eGPU on Linux Ubuntu 19.04 - Easy-to-use setup script
Did using the Nvidia 418 driver resolve any of your issues?
Thanks for the feedback, i think there's a bug in my script where i detect if the egpu is connected (It probably doesn't understand the Bus-ID "PCI:10:0:0").
Will try to fix that soon, when i've got time. With that bug, the automatic detection probably won't work on your system.
I added this thread to the Top Nav Menu just now.
I added this thread to the Top Nav Menu just now.
This is great! Thank you.
Perhaps, if we do some changes, I would suggest to alter this guide at little. For me it looks a little bit too complicated and meanwhile outdated. This may be just my opinion. Perhaps somebody else shares this opinion, too? @mac_editor?
I just released version 0.9.0, you can update with the following command.
sudo apt update sudo apt --only-upgrade install egpu-switcher
I fixed the issue where EGPUs on double digit PCI-Lanes weren't detected properly.
Also added a little 5s delay for the detection on startup. I realized that the script somehow ran before the EGPU could even connect to the computer, i hope that doesn't happen anymore.
This is really fantastic, thank you!
I've taken some of the other scripts that have been posted here and modified them with some extra features. One thing that I found really useful was affecting the /usr/share/vulkan/icd.d files (used by vulkan applications).
My problem is that I have a Dell XPS 9575. This system has an Intel iGPU, a dedicated AMD GPU (Vega M) and then when I have my eGPU enabled (Nvidia RTX 2070) I have the following files in that directory:
And many vulkan applications (think games running via DXVK) don't allow you to manually select which vulkan icd to use. Lutris now has this feature, but for those of you that want to guarantee that a specific GPU is used, the best approach is to move the other files to another temporary directory. In my case I move them to a directory called /usr/share/vulkan/icd.d/egpu-helper-backup
If I don't do this most applications tend to pic the AMD GPU (which is discrete, but certainly not as fast as my eGPU).
I've integrated this into this script: https://gitlab.com/rstrube/linux_mercury/blob/master/supporting/egpu-helper/egpu-helper
You can see that if the user passes in 'egpu' as a parameter, in addition to doing the xorg symlinking, it also will move any Intel and AMD icd files to a backup directory (and any nivida icd files from the backup directory and back to the main icd.d directory).
Perhaps you could integrate this into the script? I think the complicated part is that the files you move will vary based on an indiviuals setup. For me I move Intel and AMD icd files when running my eGPU, but for others this might not be the case. In your case you have two nividia GPUs (the laptop's discrete and the eGPU one), so you would need to keep the icd file for nvidia and just move the Intel one (I believe, although I'm not sure?).
I'd also be happy to try to come up with a nice solution and open a PR.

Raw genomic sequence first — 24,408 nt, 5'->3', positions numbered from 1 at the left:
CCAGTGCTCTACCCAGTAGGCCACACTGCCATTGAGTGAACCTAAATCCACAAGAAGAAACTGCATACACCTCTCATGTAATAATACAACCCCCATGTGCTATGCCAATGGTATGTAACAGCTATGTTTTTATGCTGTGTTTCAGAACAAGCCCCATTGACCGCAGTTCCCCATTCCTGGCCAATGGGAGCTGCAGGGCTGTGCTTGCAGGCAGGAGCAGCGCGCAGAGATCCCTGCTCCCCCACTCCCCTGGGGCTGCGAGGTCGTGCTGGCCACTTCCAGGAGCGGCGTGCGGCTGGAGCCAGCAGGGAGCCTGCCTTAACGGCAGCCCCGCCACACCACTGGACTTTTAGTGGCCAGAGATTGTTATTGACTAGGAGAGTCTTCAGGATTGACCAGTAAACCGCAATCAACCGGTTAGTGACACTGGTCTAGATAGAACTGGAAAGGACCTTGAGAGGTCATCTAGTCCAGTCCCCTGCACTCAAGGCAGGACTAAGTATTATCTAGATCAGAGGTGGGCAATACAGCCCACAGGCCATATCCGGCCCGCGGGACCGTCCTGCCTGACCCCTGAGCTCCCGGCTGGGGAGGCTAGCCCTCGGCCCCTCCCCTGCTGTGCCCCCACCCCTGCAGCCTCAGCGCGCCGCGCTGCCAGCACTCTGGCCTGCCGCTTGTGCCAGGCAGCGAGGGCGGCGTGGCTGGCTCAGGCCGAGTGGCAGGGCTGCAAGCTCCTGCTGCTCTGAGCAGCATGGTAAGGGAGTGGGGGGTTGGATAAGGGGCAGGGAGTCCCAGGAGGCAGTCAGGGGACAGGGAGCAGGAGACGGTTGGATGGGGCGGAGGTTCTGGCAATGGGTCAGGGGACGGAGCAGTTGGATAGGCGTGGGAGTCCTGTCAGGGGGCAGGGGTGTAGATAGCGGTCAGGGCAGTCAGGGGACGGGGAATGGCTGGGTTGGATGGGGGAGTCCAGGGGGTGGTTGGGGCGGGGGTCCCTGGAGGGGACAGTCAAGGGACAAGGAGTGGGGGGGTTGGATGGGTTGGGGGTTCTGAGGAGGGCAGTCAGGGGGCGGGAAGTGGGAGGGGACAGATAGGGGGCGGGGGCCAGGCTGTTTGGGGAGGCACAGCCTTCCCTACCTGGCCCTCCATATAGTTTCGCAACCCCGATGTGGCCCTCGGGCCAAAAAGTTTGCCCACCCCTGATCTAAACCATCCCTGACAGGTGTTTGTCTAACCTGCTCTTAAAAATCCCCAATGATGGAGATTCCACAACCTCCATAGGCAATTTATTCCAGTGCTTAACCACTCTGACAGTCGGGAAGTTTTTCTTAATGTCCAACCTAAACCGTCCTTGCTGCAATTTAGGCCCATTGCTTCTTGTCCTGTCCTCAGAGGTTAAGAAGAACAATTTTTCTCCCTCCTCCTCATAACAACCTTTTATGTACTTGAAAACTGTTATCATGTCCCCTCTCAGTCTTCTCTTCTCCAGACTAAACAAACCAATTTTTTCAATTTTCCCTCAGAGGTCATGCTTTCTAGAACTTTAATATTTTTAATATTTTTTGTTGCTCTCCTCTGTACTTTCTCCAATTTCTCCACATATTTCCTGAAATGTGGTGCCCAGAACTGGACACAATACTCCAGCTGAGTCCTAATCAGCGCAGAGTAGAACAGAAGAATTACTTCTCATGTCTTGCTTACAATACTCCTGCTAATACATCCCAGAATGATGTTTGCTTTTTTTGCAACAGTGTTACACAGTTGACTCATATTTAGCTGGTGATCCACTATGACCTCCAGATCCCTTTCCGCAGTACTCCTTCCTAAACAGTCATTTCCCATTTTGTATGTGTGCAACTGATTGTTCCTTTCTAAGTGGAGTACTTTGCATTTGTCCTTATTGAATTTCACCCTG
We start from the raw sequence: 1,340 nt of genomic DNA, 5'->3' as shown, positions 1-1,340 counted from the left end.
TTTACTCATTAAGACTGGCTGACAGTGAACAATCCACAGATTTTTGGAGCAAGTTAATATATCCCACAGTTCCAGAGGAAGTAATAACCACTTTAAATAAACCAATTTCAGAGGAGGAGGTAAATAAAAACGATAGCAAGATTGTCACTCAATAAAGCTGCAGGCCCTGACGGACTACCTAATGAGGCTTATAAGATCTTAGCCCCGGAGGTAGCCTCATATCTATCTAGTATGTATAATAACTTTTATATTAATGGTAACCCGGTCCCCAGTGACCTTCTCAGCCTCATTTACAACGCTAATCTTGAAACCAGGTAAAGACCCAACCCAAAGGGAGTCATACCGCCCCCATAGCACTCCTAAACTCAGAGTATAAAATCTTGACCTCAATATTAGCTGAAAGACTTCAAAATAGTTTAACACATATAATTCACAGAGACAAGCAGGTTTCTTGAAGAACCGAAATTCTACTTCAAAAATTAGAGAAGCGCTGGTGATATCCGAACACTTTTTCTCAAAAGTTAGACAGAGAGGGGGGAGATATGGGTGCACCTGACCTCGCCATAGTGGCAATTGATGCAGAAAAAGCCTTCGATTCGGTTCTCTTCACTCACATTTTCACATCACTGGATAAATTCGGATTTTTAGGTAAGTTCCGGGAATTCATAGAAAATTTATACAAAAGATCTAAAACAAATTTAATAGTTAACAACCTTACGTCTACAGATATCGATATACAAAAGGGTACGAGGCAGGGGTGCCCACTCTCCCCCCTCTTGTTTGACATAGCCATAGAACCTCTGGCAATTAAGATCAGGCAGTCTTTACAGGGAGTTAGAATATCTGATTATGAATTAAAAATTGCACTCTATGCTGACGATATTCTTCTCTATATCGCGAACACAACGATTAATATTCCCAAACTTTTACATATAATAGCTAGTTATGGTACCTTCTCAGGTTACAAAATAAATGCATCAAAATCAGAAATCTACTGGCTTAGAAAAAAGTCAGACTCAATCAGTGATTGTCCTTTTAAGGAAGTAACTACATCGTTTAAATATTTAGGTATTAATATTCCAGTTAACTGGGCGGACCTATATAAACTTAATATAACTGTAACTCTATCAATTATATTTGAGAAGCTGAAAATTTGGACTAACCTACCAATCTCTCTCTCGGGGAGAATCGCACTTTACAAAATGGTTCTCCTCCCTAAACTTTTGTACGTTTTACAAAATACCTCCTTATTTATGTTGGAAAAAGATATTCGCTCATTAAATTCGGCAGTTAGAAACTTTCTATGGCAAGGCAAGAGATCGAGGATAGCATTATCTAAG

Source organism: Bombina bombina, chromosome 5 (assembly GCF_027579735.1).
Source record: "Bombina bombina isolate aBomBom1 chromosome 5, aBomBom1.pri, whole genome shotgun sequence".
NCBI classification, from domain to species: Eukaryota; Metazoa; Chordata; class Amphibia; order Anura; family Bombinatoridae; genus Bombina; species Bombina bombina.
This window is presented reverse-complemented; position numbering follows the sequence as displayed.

Let me know your thoughts!
Edit: One other thing I was curious about, when the eGPU is not connected, you're specifically use an xorg.conf.internal file that would use (for example) the "intel" driver, and modsetting for the other GPUs (if you picked the Intel iGPU as your INTERNAL GPU). I believe it's now recommended to just use modesetting for Intel iGPUs. See this except from the Arch wiki:
Note: Some (Debian & Ubuntu, Fedora, KDE) recommend not installing the driver, and instead falling back on the modesetting driver for fourth generation and newer GPUs. See , , Xorg#Installation, and . However, the modesetting driver can cause problems such as Chromium Issue 370022. Also, the modesetting driver will not be benefited by Intel GuC/HuC/DMC firmware.
Perhaps the best course of action would just be to not have any xorg.conf in the event that the user does not have their eGPU connected and let Xorg figure things out?
That sounds really interesting, altough i do not have any experience with vulkan whatsoever.
I would be happy to integrate this, but i need to know if this is a really specific setup you have, or if there are other people with the same kind of setup and use-case.
It's important to me that i can keep the script as generic as possible and most importantly that it stays as simple as possible.
That being said, if we can define how the script detects if the user has a vulkan setup (maybe ask him in the setup process),
and define a generic naming-convention for the files (maybe by adding the bus-id to the filename?) it might really be a useful extension.
Is the setup you have, with the *.json files for your different GPUs, a standard type of setup or did you come up with that?
Does vulkan automatically select a json file from /usr/share/vulkan/icd.d/, no matter what its name is?
Regarding the modesetting config, good point.
As you may have seen, I'm using the same xorg.conf template for the external and the internal GPU, and just replace the driver and bus-id.
Did i understand correctly, that it is recommended for the Intel integrated graphics to not having specified the driver at all, and instead just use the modesetting driver?
Your suggestion to not create an xorg.conf.internal file could be a good idea.
But there may be people that want to add custom xorg configurations when running on the internal GPU, therefore we still need some kind of xorg.conf.internal.
Perhaps we could leave the xorg.conf.internal file empty, if the user selects the Intel integrated graphics as internal GPU.
What are your thoughts about that?
You seem to be well informed about the topic, so thanks alot for the input!